Peter Lawwell stood up for the table last night, sweeping two strikers into the Celtic fold.
It was an extraordinary end to the window but Celtic's chief executive, when he regains his breath after a frantic day, may consider it to be one of the most testing transfer trials of his tenure at Celtic.
First, Celtic cleared the decks with all the energy of a sailor on piece work. Out went Teemu Pukki, Amido Balde and Holmbert Fridjonsson, all on loan. With Tony Watt having already departed to Standard Liege, the Scottish champions were thus left with two recognised strikers in Leigh Griffiths and Anthony Stokes, both of whom have seemed less than assured choices under Ronny Deila.
Lawwell, then, had to deliver for his manager. The resurrection of the deal for Stefan Scepovic was on a par with the recovery of Lazarus. The 24-year-old Serb had rebuffed Celtic and was heading to Getafe from Sporting Gijon. That development brought condemnation from Celtic late on Sunday night. Last night the disgust was replaced with delight as Scepovic signed.
He was joined by John Guidetti, the 22-year-old Swede, who arrived in Glasgow last night to agree a loan from Manchester City. It is an intriguing mix of talent.
Scepovic is a known quantity but Guidetti has been monitored by Celtic for some time. The youngster is undoubtedly a gamble. At his best, he was lauded as the next great Swedish striker and franked this impression by a marvellous loan spell at Feyenoord. At his worst, he has been condemned as sluggish, prone to injury and yet another tyro who has not fulfilled his promises.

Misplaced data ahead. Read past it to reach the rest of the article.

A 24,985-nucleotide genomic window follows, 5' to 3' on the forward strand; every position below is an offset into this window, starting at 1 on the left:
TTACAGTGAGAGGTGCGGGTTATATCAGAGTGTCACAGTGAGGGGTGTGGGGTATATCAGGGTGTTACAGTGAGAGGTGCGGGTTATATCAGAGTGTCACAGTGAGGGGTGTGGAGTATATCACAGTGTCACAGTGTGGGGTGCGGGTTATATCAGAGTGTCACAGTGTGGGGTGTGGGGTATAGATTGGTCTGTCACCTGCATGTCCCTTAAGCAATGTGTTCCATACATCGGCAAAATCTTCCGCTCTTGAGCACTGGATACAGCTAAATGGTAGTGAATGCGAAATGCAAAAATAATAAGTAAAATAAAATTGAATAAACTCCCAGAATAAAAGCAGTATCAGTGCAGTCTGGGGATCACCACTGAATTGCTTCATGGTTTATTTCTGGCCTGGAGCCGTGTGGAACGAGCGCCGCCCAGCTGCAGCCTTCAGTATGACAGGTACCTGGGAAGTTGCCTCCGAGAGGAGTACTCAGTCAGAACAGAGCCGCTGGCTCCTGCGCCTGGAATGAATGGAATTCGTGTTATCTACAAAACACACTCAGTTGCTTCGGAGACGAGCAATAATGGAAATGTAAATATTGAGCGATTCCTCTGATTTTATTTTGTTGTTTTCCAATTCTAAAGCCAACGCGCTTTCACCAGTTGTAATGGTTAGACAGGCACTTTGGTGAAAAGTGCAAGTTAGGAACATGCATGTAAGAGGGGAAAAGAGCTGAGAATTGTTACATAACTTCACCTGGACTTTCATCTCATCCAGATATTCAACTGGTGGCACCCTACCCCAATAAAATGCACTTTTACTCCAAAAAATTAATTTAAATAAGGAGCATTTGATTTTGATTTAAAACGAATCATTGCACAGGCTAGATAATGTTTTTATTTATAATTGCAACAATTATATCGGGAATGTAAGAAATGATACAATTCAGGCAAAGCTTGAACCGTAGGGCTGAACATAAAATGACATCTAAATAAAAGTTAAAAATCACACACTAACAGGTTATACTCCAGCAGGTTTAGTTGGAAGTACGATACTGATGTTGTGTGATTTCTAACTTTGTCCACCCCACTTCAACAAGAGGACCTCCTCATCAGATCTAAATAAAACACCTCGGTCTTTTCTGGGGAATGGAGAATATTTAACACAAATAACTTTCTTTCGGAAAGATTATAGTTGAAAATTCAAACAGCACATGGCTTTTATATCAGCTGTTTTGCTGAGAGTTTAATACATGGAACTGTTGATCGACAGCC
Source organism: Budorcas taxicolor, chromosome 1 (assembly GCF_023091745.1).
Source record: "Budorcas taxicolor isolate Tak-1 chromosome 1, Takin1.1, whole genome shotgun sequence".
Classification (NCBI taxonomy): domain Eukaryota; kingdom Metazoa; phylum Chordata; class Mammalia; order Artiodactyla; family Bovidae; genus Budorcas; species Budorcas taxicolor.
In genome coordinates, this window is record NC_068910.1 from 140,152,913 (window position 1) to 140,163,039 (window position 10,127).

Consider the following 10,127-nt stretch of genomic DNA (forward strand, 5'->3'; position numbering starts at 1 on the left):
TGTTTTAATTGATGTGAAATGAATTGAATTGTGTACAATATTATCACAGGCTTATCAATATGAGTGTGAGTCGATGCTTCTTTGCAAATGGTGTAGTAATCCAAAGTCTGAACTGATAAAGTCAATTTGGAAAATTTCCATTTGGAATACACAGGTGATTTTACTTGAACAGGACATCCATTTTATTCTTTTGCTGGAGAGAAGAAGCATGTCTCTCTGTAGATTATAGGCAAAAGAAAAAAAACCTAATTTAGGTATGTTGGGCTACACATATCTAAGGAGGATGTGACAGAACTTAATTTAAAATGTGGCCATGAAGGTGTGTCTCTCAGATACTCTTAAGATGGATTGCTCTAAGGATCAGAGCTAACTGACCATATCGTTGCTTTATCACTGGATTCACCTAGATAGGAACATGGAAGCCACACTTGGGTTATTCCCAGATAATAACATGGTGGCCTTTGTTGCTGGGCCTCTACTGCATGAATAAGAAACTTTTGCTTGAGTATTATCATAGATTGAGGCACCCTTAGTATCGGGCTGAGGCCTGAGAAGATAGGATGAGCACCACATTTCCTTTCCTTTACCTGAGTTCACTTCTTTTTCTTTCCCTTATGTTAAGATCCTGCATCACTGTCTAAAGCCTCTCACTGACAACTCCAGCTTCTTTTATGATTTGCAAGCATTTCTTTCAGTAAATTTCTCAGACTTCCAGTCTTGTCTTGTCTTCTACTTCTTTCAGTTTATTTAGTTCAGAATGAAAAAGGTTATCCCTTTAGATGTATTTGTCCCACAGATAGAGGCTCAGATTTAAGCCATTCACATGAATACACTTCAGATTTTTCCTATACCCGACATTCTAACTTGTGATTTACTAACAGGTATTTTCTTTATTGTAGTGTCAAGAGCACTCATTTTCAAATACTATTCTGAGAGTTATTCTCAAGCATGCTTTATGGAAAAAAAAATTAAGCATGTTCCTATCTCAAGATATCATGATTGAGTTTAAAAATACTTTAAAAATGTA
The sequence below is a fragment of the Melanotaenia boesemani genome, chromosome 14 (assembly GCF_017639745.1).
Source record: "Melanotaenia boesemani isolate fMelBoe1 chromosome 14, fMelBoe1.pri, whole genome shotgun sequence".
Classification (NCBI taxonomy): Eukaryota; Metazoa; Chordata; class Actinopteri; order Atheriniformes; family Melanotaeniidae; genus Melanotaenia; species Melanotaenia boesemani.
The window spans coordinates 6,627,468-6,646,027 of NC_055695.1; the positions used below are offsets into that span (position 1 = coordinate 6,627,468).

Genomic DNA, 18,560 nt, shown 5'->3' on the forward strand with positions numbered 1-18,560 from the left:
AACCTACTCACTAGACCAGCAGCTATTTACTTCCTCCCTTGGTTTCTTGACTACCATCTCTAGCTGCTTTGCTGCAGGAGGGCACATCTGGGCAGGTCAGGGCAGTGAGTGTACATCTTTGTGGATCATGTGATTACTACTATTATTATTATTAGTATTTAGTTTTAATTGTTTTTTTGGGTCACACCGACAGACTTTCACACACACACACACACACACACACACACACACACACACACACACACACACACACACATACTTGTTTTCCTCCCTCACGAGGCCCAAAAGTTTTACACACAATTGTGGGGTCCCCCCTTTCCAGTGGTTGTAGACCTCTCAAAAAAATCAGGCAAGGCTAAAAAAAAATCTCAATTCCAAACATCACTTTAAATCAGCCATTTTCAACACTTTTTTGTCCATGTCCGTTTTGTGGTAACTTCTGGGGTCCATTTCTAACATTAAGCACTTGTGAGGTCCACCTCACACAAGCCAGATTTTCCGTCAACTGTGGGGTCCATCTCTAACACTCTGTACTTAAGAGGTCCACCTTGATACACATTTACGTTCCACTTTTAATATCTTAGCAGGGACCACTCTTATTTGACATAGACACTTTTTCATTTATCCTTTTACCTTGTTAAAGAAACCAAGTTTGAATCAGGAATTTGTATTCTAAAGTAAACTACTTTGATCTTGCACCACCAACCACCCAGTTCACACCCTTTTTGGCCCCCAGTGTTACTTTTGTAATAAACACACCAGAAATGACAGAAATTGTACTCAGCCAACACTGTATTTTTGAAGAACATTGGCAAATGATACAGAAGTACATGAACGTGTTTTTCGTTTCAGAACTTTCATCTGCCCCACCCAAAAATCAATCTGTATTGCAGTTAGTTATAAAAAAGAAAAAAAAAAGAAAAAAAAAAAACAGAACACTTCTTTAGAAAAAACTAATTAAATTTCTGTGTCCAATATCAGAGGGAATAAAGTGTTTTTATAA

However, Deila has long-term contacts at Manchester City who used Stromsgodset, the Norwegian's former employers, as a feeder club. He will have done his due diligence on the forward and come to the conclusion that if he is a gamble then it is one worth taking.
He now has two candidates to fill a role that is crucial to the functioning of his team. Pertinently, too, Lawwell has addressed the concerns of fans. Scepovic and Guidetti may seem like an anarchist double act and it would be absurd to present them as the force that every Celtic fan craved. However, Celtic have now spent money and have proved themselves to be aware both of the deficiencies in the team and the demands of a support numbed by the exit from the Champions League.
Scepovic's latest U-turn will garner the headlines but there was an intriguing sub-plot to the day. It starred Virgil Van Dijk, the Dutch defender. Lawwell gave a series of press conferences at Lennoxtown on Friday and all carried the message that the club did not want to part with 23-year-old centre-half. The impression was that Celtic faced a turbulent weekend with Van Dijk agitating for a move. Any such pressure was resisted, however. Van Dijk remains at Celtic Park and this is an important sign to supporters that, while the business model is to sell players, the club retains the right to flex its muscles on occasion.
The retention of the Dutchman was a quiet statement of intent. The signings of Scepovic and Guidetti were more loudly proclaimed because they addressed the need of both manager and support. Deila has the aces he wanted. One of them, at least, has to come up trumps if the Norwegian's strategy is to succeed.